If your small horse does become overweight, you’ll need to take steps to improve its eating habits and overall health. Overweight mini horses will store most of their extra weight around their barrel, which will put a lot of extra stress on their joints as they move around.
Furthermore, being obese will affect their cardiovascular health and will reduce their general quality of life. In order to keep your mini horse’s weight in check, you can weigh it regularly using a large scale. If you don’t have a scale in your barn, you can simply measure its middle section regularly and take note of any changes.
The vet should also measure its weight with every checkup, and if there’s a risk of it becoming overweight, you’ll need to come up with a weight-loss plan. In some cases, you might even need to keep it in its own separate paddock for a while, which is not ideal.
A mini horse requires training just like a normal horse.
You won’t train your mini horse for riding, true, but you can still teach it a thing or two. Halter training is one of the most popular exercises for mini horses, but lunging and other groundwork are also important to master.
You’ll want to train your mini horses regularly in order to maintain their mental discipline as well as their physical fitness. For a mini horse, its main “enemies” are lack of exercise and eating too much.
It goes without saying that you shouldn’t overtrain your mini horse either. Its physique is not designed for hard labor. Light fitness training is always welcomed, though.
You won’t be saving a lot of money.
Don’t buy a mini horse just to save a few pennies on vet and farrier costs. These services will set you back just as much as they would if you owned a regular-sized horse. You’ll still need to pay for teeth floating, vaccinations, hoof trimming, and horseshoes.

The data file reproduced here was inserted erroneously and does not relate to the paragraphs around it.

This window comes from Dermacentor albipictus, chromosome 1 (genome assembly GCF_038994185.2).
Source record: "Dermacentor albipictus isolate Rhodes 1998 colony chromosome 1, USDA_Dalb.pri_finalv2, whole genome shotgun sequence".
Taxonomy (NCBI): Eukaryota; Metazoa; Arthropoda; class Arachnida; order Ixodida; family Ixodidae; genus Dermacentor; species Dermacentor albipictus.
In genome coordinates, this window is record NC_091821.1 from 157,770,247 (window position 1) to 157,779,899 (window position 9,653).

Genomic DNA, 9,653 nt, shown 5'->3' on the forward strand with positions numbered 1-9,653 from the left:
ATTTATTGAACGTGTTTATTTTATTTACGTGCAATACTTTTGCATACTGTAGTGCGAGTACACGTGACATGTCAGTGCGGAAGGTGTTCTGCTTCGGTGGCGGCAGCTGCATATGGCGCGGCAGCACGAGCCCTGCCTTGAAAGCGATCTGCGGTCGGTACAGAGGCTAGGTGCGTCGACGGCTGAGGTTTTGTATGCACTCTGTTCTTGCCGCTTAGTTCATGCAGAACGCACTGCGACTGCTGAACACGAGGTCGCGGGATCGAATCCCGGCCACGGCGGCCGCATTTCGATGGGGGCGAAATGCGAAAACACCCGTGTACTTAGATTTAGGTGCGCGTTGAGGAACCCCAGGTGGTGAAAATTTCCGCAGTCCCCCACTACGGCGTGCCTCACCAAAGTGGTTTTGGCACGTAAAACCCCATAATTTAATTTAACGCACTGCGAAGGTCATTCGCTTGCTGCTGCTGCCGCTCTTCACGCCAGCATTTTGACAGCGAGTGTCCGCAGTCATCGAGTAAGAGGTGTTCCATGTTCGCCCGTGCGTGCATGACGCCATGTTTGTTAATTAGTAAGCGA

When it comes to boarding a mini horse, some barns might give you a discount for your small equine but most will charge you just the same for a stall. In the long run, you’ll only save money on feeding costs, as mini horses eat considerably less when compared to large horses.
If you’d like to figure out how much does it cost to own a mini horse, just have a look at this article I wrote on horse ownership costs. You’ll have to use a lower number for the feeding costs, obviously, but other than that the formula stays true.
How much does a mini horse cost?
Mini horses have the same traits as larger horses. They just come in a smaller package. That being said, their pricing doesn’t reflect their smaller stature. A mini horse will set you back somewhere between $1000 and $150,000 in some rare cases.
Keep in mind that miniature horses were created by humans by breeding different horse species throughout the years. A mini horse’s price will be greatly influenced by its conformation, pedigree, size, and even show record.
There are several things that you might want to take note of before buying or adopting a mini horse. Here’s a quick recap:
- They are not well-suited for riding.
- Your property needs to be adequately fenced.
- A mini horse is prone to overeating.
- A mini horse can become overweight quickly.
- This small horse will require training.
- You won’t be saving much on vet, farrier, and boarding costs.
- Mini horses can be expensive to buy.
Do you own a mini horse? If so, let me know if you’ve encountered any challenges with its upkeep, and how you overcame them.